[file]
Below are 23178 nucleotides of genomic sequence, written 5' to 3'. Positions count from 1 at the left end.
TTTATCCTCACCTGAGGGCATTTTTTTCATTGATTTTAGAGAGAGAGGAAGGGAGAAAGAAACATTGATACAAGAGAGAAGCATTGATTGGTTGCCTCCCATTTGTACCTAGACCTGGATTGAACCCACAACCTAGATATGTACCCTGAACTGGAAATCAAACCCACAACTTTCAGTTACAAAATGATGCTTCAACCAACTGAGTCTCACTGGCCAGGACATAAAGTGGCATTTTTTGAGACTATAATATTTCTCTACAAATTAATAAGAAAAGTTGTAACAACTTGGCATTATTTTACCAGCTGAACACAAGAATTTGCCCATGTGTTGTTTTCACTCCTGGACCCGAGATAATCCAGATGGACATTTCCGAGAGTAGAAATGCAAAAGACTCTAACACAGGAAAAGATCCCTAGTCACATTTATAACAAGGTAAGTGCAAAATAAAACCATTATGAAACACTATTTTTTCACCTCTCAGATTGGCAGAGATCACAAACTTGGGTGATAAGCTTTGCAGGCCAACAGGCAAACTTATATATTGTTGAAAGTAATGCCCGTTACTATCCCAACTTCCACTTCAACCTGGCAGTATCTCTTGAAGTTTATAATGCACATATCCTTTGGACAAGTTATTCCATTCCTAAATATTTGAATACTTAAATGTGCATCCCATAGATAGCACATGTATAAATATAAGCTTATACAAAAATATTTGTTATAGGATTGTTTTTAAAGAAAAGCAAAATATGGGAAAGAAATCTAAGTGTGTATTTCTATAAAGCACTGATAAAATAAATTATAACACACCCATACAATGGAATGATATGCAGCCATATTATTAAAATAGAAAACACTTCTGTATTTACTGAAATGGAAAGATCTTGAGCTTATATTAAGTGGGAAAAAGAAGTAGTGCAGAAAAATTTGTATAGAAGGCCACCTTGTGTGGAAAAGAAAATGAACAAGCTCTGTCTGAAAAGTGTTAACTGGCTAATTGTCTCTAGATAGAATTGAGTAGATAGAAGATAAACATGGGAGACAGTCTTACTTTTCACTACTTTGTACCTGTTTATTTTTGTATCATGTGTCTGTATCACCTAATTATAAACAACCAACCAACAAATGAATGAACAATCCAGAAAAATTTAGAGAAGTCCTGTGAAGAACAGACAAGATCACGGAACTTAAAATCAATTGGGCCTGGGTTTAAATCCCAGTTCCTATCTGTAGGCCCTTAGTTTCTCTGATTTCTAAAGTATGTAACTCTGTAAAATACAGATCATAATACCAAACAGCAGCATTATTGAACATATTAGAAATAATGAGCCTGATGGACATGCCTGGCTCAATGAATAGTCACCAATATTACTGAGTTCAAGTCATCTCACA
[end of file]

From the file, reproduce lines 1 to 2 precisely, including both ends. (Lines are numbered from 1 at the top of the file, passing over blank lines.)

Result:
Below are 23178 nucleotides of genomic sequence, written 5' to 3'. Positions count from 1 at the left end.
TTTATCCTCACCTGAGGGCATTTTTTTCATTGATTTTAGAGAGAGAGGAAGGGAGAAAGAAACATTGATACAAGAGAGAAGCATTGATTGGTTGCCTCCCATTTGTACCTAGACCTGGATTGAACCCACAACCTAGATATGTACCCTGAACTGGAAATCAAACCCACAACTTTCAGTTACAAAATGATGCTTCAACCAACTGAGTCTCACTGGCCAGGACATAAAGTGGCATTTTTTGAGACTATAATATTTCTCTACAAATTAATAAGAAAAGTTGTAACAACTTGGCATTATTTTACCAGCTGAACACAAGAATTTGCCCATGTGTTGTTTTCACTCCTGGACCCGAGATAATCCAGATGGACATTTCCGAGAGTAGAAATGCAAAAGACTCTAACACAGGAAAAGATCCCTAGTCACATTTATAACAAGGTAAGTGCAAAATAAAACCATTATGAAACACTATTTTTTCACCTCTCAGATTGGCAGAGATCACAAACTTGGGTGATAAGCTTTGCAGGCCAACAGGCAAACTTATATATTGTTGAAAGTAATGCCCGTTACTATCCCAACTTCCACTTCAACCTGGCAGTATCTCTTGAAGTTTATAATGCACATATCCTTTGGACAAGTTATTCCATTCCTAAATATTTGAATACTTAAATGTGCATCCCATAGATAGCACATGTATAAATATAAGCTTATACAAAAATATTTGTTATAGGATTGTTTTTAAAGAAAAGCAAAATATGGGAAAGAAATCTAAGTGTGTATTTCTATAAAGCACTGATAAAATAAATTATAACACACCCATACAATGGAATGATATGCAGCCATATTATTAAAATAGAAAACACTTCTGTATTTACTGAAATGGAAAGATCTTGAGCTTATATTAAGTGGGAAAAAGAAGTAGTGCAGAAAAATTTGTATAGAAGGCCACCTTGTGTGGAAAAGAAAATGAACAAGCTCTGTCTGAAAAGTGTTAACTGGCTAATTGTCTCTAGATAGAATTGAGTAGATAGAAGATAAACATGGGAGACAGTCTTACTTTTCACTACTTTGTACCTGTTTATTTTTGTATCATGTGTCTGTATCACCTAATTATAAACAACCAACCAACAAATGAATGAACAATCCAGAAAAATTTAGAGAAGTCCTGTGAAGAACAGACAAGATCACGGAACTTAAAATCAATTGGGCCTGGGTTTAAATCCCAGTTCCTATCTGTAGGCCCTTAGTTTCTCTGATTTCTAAAGTATGTAACTCTGTAAAATACAGATCATAATACCAAACAGCAGCATTATTGAACATATTAGAAATAATGAGCCTGATGGACATGCCTGGCTCAATGAATAGTCACCAATATTACTGAGTTCAAGTCATCTCACA